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In 1939, Little League was born when Carl Stotz of Williamsport, Pennsylvania founded an organization that gave children the opportunity to play organized baseball. Youth football began in 1929, youth soccer in 1964, junior hockey in 1999, and general school sports in 1903. Each was founded with children in mind, to teach young athletes the ideals of the game, fair play, and teamwork. And all through something the kids could enjoy.
Fast forward to 2019: Youth sports seem to focus on something other than the joy of the game. Parents push and push, kids get stressed about their performance, and coaches get obsessed with winning. When you watch your own child play, do you see them feeling joy for the game?
“We all seek things that we enjoy doing, and avoid things we do not,” says John O’Sullivan from Changing the Game Projects. “Why would kids be any different?”
The shouldn’t be. Here’s why sports should be a joy for your child:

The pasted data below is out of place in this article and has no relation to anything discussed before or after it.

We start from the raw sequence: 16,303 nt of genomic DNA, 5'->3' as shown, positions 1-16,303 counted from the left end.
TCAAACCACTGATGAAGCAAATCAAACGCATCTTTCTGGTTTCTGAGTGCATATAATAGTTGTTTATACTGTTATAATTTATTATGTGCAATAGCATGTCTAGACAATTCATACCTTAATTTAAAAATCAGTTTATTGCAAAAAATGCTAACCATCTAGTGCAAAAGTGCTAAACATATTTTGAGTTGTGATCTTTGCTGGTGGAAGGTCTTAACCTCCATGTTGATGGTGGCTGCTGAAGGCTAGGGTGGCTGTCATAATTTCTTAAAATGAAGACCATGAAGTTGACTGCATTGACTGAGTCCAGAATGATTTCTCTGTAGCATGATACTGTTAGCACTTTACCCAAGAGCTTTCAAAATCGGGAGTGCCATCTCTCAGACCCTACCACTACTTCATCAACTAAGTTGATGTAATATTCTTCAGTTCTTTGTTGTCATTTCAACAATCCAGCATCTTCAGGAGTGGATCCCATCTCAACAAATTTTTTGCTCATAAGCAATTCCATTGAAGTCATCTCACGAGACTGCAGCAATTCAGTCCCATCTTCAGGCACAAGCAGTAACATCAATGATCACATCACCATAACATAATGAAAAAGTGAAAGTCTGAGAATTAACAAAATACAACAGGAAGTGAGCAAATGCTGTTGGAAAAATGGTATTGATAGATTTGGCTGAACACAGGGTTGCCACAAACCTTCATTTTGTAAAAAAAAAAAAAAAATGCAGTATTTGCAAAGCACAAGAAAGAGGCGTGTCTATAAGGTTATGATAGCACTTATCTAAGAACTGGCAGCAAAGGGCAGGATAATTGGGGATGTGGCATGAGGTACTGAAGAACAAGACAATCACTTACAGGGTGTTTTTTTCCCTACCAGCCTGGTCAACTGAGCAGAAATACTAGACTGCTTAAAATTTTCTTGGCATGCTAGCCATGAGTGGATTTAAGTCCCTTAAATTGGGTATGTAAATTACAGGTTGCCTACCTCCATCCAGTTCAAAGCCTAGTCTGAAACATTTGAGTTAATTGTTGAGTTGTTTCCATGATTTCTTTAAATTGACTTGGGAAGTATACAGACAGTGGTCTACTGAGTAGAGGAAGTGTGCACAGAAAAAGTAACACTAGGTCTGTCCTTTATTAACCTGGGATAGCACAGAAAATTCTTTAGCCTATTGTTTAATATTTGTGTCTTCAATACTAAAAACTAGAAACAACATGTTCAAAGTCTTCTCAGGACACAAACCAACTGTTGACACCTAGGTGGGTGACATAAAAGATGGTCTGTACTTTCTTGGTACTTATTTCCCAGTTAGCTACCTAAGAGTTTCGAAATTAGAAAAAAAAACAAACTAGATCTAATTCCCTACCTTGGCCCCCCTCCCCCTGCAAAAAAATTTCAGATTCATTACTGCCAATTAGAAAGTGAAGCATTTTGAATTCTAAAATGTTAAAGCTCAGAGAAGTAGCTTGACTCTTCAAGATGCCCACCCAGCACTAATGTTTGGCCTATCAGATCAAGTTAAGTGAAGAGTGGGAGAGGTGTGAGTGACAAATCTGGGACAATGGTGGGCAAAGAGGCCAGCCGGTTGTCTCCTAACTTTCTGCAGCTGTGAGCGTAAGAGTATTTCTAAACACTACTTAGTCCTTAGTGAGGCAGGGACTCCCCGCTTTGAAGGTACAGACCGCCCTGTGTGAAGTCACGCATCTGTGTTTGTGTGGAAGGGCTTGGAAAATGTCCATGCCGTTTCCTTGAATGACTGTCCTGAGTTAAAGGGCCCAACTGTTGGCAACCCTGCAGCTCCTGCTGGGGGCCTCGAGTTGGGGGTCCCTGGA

- They are making new friends and playing with old ones.
- They learn a sport that they’ve watched others play on TV.
- They work hard and feel good about seeing the rewards of that hard work.
- They sometimes get to win.
- They learn from their mistakes when they don’t win.
- They get a sense of satisfaction from learning something new.
- They build good friendships with their coaches.
To keep kids playing, they have to experience the joy of the game. Parents and coaches: Let’s commit to helping our athletes find joy in youth sports.
Janis Meredith is a family coach who wants to help all parents raise champions. You can find out more at rcfamilies.com.